2nd century

The 2nd century is the period from 101 to 200 in accordance with the Julian calendar. It is considered part of the Classical era, epoch, or historical period.
Early in the century, the Roman Empire attained its greatest expansion under the emperor Trajan, but after his death became primarily defensive for the rest of its history. Much prosperity took place throughout the empire at this time, ruled as it were by the Five Good Emperors, a succession of well-received and able rulers.
This period also saw the removal of the Jews from Jerusalem during the reign of Hadrian after Bar Kokhba's revolt.
The last quarter of the century saw the end of the period of peace and prosperity known as the Pax Romana at the death of the emperor Marcus Aurelius, last of the "Five Good Emperors", and the ascension of Commodus. After Commodus was murdered in 192, a turbulent period known as the Year of the Five Emperors ensued, which, after the quick successive removals of Pertinax and Didius Julianus from power, had the general-turned-emperor Septimius Severus, founder of the Severan dynasty, pitted against rival claimants in the form of Pescennius Niger, whom his forces defeated at the Battle of Issus in 194, and Clodius Albinus, whom he defeated at the Battle of Lugdunum in 197, granting him sole authority over the empire.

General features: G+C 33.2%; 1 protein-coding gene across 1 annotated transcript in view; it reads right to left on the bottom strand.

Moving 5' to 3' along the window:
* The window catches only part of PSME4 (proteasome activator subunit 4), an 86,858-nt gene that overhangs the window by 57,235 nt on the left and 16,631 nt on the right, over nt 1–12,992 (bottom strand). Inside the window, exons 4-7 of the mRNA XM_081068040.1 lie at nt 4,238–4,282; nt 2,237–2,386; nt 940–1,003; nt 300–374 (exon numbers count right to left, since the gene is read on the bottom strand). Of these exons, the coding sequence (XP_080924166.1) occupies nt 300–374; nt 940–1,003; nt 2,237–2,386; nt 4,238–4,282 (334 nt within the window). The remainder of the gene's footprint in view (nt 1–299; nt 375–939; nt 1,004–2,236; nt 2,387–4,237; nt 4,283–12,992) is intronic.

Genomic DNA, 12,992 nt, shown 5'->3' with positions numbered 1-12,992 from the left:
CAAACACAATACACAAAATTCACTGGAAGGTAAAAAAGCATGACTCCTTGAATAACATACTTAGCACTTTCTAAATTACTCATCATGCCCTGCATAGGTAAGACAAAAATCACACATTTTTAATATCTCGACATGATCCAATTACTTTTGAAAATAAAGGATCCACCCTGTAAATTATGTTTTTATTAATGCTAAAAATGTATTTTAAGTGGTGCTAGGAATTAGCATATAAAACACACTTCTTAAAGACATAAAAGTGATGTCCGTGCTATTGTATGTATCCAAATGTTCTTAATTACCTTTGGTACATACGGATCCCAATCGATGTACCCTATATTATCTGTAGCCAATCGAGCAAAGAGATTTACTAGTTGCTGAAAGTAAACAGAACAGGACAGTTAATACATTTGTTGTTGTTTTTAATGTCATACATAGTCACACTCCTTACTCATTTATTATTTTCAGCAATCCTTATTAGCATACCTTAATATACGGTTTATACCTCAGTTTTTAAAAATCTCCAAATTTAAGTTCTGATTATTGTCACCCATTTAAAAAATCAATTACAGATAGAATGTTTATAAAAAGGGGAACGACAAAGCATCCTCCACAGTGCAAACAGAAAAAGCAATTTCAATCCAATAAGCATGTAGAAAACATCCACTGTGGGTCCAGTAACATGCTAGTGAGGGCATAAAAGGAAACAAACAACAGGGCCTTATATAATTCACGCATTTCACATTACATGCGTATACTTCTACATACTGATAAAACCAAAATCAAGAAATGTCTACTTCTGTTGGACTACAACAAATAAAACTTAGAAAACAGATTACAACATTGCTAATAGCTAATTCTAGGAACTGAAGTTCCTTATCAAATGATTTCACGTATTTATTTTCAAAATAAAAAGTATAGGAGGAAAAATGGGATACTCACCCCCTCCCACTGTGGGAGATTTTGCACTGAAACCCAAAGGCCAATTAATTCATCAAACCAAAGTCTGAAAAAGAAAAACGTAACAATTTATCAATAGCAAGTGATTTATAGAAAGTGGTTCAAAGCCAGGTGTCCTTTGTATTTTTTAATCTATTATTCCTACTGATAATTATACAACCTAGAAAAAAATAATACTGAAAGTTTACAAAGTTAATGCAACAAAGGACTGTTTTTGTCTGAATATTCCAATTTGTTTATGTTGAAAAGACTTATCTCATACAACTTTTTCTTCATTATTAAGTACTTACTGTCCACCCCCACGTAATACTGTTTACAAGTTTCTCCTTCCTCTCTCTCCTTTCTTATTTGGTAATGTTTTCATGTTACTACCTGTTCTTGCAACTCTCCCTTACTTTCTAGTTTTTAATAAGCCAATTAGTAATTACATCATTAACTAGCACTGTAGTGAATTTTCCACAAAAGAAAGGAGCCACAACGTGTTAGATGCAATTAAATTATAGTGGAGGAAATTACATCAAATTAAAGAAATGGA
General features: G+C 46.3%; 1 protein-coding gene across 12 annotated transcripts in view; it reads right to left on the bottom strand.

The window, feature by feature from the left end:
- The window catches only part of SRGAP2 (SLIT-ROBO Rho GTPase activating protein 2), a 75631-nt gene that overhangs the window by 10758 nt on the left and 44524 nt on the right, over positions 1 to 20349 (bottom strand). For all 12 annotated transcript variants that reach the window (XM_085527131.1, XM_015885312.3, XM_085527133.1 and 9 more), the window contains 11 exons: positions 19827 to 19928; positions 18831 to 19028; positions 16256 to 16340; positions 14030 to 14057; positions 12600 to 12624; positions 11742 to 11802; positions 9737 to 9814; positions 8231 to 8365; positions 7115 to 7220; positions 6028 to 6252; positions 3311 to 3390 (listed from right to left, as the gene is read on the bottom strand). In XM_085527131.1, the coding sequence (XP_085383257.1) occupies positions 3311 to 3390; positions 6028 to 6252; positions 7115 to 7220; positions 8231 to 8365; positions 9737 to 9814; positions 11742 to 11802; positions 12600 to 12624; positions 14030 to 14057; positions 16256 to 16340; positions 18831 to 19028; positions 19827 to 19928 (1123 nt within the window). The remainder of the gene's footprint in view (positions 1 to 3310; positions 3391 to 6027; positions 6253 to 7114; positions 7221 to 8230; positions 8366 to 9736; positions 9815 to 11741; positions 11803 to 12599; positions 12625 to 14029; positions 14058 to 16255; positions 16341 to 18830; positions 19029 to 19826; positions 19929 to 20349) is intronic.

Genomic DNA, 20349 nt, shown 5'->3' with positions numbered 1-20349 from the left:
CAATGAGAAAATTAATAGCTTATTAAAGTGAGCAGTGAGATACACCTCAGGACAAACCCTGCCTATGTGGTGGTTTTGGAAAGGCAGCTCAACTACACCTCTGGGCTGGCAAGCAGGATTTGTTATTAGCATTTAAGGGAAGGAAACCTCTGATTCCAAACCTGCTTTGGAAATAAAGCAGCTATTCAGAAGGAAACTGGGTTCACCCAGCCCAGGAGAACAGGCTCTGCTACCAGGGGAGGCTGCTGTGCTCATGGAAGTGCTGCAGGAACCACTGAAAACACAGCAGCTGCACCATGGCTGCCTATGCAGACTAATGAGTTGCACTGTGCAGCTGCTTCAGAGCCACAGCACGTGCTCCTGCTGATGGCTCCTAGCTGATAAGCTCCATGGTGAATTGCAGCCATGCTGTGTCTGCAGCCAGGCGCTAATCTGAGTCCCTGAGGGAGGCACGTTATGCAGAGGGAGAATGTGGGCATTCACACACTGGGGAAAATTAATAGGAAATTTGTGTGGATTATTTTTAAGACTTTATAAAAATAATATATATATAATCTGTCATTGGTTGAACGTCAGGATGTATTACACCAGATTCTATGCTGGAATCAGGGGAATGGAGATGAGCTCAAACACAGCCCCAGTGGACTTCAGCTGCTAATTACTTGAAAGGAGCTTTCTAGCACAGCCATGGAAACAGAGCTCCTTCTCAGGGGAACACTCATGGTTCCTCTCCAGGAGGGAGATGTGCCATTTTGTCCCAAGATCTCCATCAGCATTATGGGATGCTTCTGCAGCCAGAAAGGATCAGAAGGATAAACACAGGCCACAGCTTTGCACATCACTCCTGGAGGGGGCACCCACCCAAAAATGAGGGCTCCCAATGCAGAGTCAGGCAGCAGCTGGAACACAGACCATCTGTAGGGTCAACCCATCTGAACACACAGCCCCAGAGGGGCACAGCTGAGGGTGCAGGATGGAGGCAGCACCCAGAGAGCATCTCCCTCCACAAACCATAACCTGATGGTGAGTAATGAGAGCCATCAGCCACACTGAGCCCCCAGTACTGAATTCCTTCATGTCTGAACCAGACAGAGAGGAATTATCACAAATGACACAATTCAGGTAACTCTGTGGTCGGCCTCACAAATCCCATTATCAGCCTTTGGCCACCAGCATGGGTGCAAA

Although the Han Dynasty of China was firmly cemented into power and extended its imperial influence into Central Asia during the first half of the century, by the second half there was widespread corruption and open rebellion. This set in motion its ultimate decline, and in September 189, the Han general Dong Zhuo, after being summoned to the capital by He Jin to help quell the corrupt and powerful eunuch faction by serving as an intimidator to both them and the Empress Dowager, marched his army into Luoyang in light of He Jin's assassination and the subsequent slaughter of the eunuchs, taking over the capital and effectively becoming the de facto head of the government, although warlords and government officials quickly took against him in a campaign that, while failing to put him down, compelled Dong Zhuo to shift the seat of imperial power further west to Chang'an. As Dong Zhuo was killed in 192, the chaos in the wake of the collapse of centralized authority only continued, with various warlords attempting to vye for supremacy in order to establish or hold onto their authority within the decaying empire. Meanwhile, Dong Zhuo's former followers Li Jue and Guo Si were left to squabble amongst themselves, while the emperor himself eventually fled and returned to the ravaged city of Luoyang, but shortly thereafter, in 196, was given refuge by the warlord Cao Cao, who relocated him to the new capital city of Xu, from where Cao Cao could control the emperor. Cao Cao would only further exert his authority by defeating the powerful warlord Yuan Shao at the decisive Battle of Guandu in 200.